Siyabonga Mtshali is a 21-year-old fashion designer and stylist from Richards Bay in KZN and now based in Johannesburg. With a relatively young career, Mtshali’s brand Siyababa Atelier has already dressed the likes of Moonchild Sanelly, FAKA, Rich Mnisi, and his work has been featured on Thebe Magugu’s Faculty Press magazine – just a few testaments of the huge talent that the young designer possesses.
While he notes that he’s always had a keen interest in art, and had explored various disciplines within it from a young age, he claims he fully invested himself in fashion in Grade 9. A pivotal moment for this foray would come when he and some childhood friends formed a fashion collective – an event that would plant a seed for his current ventures:
“We formed a group called THE Movement consisting of 10 members where we appointed ourselves as stylists, curators and designers, which was a very successful business despite our [young] age, running for 3 years before splitting. This really opened up my eyes to fashion. Without this there would be no Siyababa Atelier,” Mtshali says
Being from the KZN, the birthplace of Gqom, it’s not surprising that it’s sound and culture influenced (and still influences) what Siyababa is today:
“I’m heavily inspired by underground horror Gqom. I design around this upbeat music, envisioning the choreography of the show before picking up a pen,” Mtshali says.
Upon moving to Johannesburg to study fashion at LISOF, he was out of place, but he wouldn’t let that get in the way of his own goals:
“I didn’t have a ray of industry connections nor the key to gate keepers. I was new to Johannesburg and all I had was a dream and some talent to offer. I used those two factors to force my way in, which took a couple of years to find my place and I’m still not comfortable as yet.”
But Johannesburg wasn’t all gloomy for him, as some friendships he’d make would prove to be impactful for his own career:
“Amy Zama became a friend and a mentor over the years, initially becoming an important factor in the development of Siyababa Atelier. She strengthened my weaknesses through immense pressure and crazy deadlines to gain her trust and investment in my craft. She awarded me various jobs allowing me to cross paths with people I call clients today.”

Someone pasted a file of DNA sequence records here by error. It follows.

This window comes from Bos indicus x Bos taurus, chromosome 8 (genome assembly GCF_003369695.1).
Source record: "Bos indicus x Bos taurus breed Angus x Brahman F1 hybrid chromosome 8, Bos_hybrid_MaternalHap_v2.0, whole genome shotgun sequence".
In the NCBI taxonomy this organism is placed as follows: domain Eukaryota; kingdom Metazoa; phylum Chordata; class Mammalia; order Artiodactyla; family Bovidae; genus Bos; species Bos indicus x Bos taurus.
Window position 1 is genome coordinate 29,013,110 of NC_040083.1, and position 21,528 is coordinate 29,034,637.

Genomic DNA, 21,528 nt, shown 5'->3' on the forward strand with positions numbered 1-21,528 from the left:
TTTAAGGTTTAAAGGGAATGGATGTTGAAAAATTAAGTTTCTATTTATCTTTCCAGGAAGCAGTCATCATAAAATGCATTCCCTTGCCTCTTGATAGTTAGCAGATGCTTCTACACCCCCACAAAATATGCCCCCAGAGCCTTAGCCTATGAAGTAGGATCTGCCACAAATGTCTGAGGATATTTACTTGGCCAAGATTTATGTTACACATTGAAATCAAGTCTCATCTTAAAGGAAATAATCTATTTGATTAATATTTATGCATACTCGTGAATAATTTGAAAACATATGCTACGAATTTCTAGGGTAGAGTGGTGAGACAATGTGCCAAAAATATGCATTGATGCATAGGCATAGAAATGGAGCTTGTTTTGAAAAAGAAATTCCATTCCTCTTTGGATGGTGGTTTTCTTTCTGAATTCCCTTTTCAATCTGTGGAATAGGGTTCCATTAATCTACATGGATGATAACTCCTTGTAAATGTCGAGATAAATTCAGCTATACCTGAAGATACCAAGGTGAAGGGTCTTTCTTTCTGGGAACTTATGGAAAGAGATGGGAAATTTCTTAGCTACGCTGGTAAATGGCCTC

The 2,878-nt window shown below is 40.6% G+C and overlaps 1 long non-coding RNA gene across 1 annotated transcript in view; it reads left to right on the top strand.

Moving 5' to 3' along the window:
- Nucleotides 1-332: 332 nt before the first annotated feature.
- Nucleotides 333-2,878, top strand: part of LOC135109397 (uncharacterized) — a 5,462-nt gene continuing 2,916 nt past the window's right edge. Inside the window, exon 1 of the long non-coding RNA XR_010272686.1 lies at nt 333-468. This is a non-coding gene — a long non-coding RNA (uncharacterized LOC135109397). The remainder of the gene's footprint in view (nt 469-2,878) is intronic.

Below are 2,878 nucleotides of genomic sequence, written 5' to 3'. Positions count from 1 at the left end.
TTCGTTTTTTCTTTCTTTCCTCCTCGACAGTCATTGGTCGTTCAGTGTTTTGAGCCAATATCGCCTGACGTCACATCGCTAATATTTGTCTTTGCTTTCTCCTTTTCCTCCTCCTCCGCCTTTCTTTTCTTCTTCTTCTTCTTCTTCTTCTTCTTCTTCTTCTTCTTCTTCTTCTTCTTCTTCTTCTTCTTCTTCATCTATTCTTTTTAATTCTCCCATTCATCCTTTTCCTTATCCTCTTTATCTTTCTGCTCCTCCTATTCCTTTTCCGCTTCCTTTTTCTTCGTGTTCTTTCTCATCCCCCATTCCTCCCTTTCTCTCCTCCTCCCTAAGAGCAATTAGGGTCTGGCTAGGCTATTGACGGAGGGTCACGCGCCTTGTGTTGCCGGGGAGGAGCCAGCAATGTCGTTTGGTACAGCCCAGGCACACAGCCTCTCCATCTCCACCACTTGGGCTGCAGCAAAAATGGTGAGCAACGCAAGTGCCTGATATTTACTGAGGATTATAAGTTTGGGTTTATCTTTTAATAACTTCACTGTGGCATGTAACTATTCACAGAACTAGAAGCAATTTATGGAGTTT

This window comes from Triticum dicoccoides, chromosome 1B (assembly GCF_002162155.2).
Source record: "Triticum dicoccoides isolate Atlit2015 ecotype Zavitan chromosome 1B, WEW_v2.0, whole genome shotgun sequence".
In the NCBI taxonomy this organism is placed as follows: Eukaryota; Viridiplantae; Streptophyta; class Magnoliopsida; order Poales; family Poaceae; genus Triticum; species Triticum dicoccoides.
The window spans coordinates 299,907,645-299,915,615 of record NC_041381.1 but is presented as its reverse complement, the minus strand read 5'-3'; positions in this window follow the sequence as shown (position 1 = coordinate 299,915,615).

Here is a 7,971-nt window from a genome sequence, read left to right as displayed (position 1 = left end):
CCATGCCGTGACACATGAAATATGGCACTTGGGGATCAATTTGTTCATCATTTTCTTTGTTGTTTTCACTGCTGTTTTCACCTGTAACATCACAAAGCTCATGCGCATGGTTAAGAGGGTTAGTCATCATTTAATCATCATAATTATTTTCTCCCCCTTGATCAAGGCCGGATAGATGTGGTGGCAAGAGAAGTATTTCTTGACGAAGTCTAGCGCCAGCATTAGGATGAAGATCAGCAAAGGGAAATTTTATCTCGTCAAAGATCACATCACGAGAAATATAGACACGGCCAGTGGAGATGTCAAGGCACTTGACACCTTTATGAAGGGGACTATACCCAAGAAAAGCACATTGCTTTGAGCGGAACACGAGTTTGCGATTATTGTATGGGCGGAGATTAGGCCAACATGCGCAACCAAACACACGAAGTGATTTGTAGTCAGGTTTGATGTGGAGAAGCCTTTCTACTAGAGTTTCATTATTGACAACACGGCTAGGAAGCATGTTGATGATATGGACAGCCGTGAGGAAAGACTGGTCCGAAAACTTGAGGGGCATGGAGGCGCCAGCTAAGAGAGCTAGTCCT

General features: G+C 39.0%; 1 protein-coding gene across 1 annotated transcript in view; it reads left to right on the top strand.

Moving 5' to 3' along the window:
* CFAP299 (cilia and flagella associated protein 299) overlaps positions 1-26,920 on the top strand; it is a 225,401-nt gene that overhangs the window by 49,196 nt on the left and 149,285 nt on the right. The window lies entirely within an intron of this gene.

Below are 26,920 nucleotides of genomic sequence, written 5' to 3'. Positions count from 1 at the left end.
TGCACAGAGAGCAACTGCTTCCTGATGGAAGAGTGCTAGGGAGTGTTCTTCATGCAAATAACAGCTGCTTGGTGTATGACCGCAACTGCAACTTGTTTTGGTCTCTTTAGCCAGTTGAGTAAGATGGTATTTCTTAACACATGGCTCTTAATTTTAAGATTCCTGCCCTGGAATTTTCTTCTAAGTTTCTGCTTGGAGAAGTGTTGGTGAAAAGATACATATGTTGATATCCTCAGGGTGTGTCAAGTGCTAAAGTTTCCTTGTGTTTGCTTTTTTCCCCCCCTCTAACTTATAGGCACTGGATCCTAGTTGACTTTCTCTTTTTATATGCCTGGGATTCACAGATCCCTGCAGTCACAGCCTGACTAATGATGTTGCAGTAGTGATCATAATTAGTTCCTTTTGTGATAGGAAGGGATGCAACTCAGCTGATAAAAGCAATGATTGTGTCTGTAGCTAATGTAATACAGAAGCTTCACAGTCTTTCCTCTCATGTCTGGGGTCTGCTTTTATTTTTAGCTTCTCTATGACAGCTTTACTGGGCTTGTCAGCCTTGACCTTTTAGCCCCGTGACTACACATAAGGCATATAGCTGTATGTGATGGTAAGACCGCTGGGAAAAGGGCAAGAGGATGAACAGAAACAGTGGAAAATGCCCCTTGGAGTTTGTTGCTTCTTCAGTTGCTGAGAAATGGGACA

Mtshali regards Siyababa as his alter-ego that is “overloaded with sex, rebel-lioness and a disgust for peace. They share a body with Siyabonga and have became creative companions.” The brand that’s named after this alter-ego stays true to its creator’s ambitions, as its visions of sex appeal and rebellion are acclompished by the flamboyant, voluminous designs that the brand is known for. Calling the brand gender non-conforming would be a huge understatement for its grandiosity. Siyababa Atelier is void of any limitations; be it gender, appropriateness, functionality, and sometimes even wearability. All that matters is that a statement is made when you’re in a Siyababa piece.
This flamboyance isn’t without its detractors though, unfortunately, which is a struggle that Mtshali is still coming to terms with:
“As a conceptual and avant-garde designer, it’s been relatively hard navigating my way through corporate fashion in South Africa. My designs are seen as too extreme to be represented for the conservative South African market,” he says.
The detractors aren’t enough to get in the way of Msthali’s success though, as Siyababa is set to release its first collection and make its runway debut this year:
“Siyababa Atelier was scheduled to release its first RTW this May but due to COVID-19, the release dates have been postponed but we are set to release our second avant-garde project this October at AFI which I strongly believe it’s going to be our best work yet.”